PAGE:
The elephant and the straw man: Political rhetoric, popular culture, and the construction of national identities in the United States and Canada in the free trade era
Young, Gregory David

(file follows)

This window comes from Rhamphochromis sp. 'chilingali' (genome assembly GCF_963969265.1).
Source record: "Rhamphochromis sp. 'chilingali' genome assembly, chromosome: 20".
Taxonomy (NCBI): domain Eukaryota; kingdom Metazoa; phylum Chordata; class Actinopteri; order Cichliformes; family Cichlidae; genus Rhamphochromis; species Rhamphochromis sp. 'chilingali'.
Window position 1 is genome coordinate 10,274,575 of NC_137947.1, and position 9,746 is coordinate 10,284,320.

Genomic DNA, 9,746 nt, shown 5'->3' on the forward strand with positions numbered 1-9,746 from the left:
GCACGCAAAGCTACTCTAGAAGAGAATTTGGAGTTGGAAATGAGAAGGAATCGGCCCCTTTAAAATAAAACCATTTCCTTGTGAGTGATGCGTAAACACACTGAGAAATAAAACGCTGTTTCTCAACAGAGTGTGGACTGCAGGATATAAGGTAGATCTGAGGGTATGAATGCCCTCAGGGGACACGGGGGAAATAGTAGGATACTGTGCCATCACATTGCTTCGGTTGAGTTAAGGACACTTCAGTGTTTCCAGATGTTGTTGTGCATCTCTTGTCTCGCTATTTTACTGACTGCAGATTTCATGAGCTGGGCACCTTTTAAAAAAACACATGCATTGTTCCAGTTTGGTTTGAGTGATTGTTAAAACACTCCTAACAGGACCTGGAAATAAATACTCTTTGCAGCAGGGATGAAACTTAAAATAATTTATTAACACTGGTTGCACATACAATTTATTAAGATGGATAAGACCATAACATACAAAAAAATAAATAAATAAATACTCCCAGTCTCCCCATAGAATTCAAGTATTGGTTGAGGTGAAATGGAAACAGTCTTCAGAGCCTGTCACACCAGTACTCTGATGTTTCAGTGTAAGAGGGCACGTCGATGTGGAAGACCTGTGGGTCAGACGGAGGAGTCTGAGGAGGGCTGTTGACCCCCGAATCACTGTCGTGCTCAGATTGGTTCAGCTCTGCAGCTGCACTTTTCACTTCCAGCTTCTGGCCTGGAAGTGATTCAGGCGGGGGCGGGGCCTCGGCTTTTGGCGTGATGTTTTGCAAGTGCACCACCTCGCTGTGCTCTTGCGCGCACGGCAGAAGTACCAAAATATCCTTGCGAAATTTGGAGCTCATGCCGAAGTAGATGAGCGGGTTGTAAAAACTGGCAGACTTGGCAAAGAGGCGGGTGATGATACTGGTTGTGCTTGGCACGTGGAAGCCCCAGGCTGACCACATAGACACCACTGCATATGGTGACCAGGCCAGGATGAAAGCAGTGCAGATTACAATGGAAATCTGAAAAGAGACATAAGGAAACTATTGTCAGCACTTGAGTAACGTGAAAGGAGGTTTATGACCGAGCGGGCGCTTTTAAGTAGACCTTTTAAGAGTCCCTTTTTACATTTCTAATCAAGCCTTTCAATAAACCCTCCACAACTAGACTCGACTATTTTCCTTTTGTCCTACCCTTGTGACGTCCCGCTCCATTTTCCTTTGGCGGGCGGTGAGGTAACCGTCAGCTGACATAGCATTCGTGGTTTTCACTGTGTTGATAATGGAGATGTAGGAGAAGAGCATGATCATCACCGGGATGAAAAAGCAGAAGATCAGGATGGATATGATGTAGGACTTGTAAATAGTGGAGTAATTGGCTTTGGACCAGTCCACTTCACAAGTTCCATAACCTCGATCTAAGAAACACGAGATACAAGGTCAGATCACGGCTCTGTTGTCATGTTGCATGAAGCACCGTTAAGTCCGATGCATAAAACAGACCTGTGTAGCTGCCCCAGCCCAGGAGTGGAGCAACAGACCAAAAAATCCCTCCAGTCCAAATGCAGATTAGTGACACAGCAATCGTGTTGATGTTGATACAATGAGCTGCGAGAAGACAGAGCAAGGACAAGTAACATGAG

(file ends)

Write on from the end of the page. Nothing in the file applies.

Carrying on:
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This dissertation examines the forces shaping national identity in the United States and Canada since the passage of NAFTA. Drawing from political rhetoric and popular culture, it examines how print media, broadcast media, and digital content distribution work to shape, challenge, and reaffirm the ways in which both the United States and Canada see each other and the binational relationship more broadly. This inquiry reveals the roles of American exceptionalism, provincialism, and stereotypes in shaping common sense understandings of national identity and nationalism. It also explores how each country uses the other to inform domestic political debates. This discussion engages contemporary debates in political science, sociology, media studies, and cultural studies which examine the role of popular culture in society. Building from an imagined communities framework to consider the ideological work of culture, this study examines recurring themes in national representation within political rhetoric, film, and television. Part I explores the ways in which each country represents the other and itself through contrast to the other in political and campaign speeches, news commentary, internet memes, and satirical news programs. Part II focuses on the ways in which American productions portray Canada through stereotypes, rejecting claims of moral superiority and largely using Canada for domestic purposes. This trend is of stereotyping is evident in the construction of Canada in both Canadian Bacon and the documentaries of Michael Moore, in which the country is constructed as a socialist utopia and moral superiority is uncritically unaffirmed. In South Park these generalized images reaffirm a uniquely narrowed perspective as Canada is depicted through absurd caricatures in order to stand in for satirizing the US. How I Met Your Mother, by contrast, runs a broader spectrum in representing Canada. While it does poke fun of Canada through stereotypes, it also considers the complex internal negotiations of national identity for a person living binationally. Finally, Part III explores how these American stereotypes of Canada work on both sides of the border in advertisements for Canadian beer; In Canada to harness (and buttress) nationalism and in the US to sell a differentiated, but familiar product.